Dry Hatch Dry Incubation???

Discussion in 'Incubating & Hatching Eggs' started by wolftracks, Aug 31, 2011.

  1. wolftracks

    wolftracks Spam Hunter

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    OK here's the thing.

    I've had problems getting some of my breeds to hatch, one being FBCMs. I know those like a little higher humidity, so I hear.

    The past year, I've had more hit or miss hatches than I can afford. I started using the cheatsheet that chookschick has and it usually works great. Hatch rates went way up again.

    A couple of months ago I posted about my quail hatching before lockdown in my Sportsman. I opened it up to add water and save quail chicks and although I got lots I could have gotten more. Most of these birds hatched completely in a dry bator.

    Moving forward. I heard peeping in the LG I use and found a Silkie chick the other day. I have a hard time with Silkies too, so I was happy I got this little guy. I went into lockdown for a hatch that was due the 29th. Got the chicks to hatch, all but the favs, Bcms and SPPRs. Only had a couple of each in there but still. There was only one developed quail (My birds are still young and may need to add more roos). It DIS. BUT! I had missed eggs in both the LG and the Sportsman. Those eggs hatched! Two in each incubator.

    Has anyone done just a straight beinging to end dry hatch and had success? This is the 3rd time this has happened.

    I'm thinking about doing the next one completely dry to see what happens, but nothing seems to be happening with the 3 breeds of chickens I mentioned and that's killing me. Just seems the minute I add water lately I have problems and I've tried different humidities and nothing is different. These guys hatched out fine. I get shrink wrapped chicks when I do have problems, so what's up with that?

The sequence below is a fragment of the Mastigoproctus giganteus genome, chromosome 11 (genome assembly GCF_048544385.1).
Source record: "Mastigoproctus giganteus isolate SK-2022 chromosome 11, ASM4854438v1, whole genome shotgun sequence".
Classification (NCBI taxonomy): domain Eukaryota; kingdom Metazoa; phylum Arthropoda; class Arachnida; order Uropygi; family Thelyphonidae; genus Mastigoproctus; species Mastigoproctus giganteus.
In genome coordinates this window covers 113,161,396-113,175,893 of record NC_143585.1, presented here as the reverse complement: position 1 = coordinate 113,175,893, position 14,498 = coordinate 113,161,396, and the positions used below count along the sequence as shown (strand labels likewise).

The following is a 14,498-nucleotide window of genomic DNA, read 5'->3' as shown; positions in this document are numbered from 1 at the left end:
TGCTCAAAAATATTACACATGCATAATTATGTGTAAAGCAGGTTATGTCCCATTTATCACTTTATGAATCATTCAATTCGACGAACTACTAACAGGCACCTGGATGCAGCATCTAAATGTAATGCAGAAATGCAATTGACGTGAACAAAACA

2. pete55

    pete55 Chillin' With My Peeps

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  3. yinepu

    yinepu Overrun With Chickens

    I think a lot of it depends on the relative humidity in your home.. Here it's extremely dry.. if I were to try a dry incubation I would have extremely large air cells halfway through.. and if I tried a dry hatch I would have nothing but shrink wrapped chicks..

    So even though a dry incubation and hatch may work for some people.. I wouldn't expect it to be the norm.. some birds need higher humidity (ducks, turkeys at hatch come to mind).. for me it's not worth playing around with since i have excellent hatches on my own bird's eggs.. and overall pretty good results on shipped eggs

    However if someone has been having problems with drowned chicks it may be something that they might want to look into
     
  4. wolftracks

    wolftracks Spam Hunter

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    Quote:That's the thing. I no longer get drownings. I do however sometimes have chicks that are mummified and this even happened before I ever did dry incubation. It doesn't matter what type of incubator I use either.

    I'm just trying to figure out what's going to work best for my area and why I get chicks from eggs not locked down. Also need to find the exact humidity and technique for getting these 3 breeds to hatch out better.
     
  5. quintinp

    quintinp Chillin' With My Peeps

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    Well, I would bet that you already have quite a bit of information to get yourself going, but when I dry incubate I leave humidity at 30%, the first 18 days and 60& the last three. And on the 21st day The humidity goes up to 80% and I have been having good hatches so far.
     
  6. quintinp

    quintinp Chillin' With My Peeps

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    Quote:I was wondering about what you said. I was thinking it would be because you didn't have a hygrometer, and if you put no water in your incubator than your incubator humidity would be REALLY low, and you would not be able to see the humidity. Because you didn't have a hygrometer? So what your really trying to say is that in your house you would need water in the incubator because the humidity would be to below 20-30%. Sorry, but is this what you mean?
     

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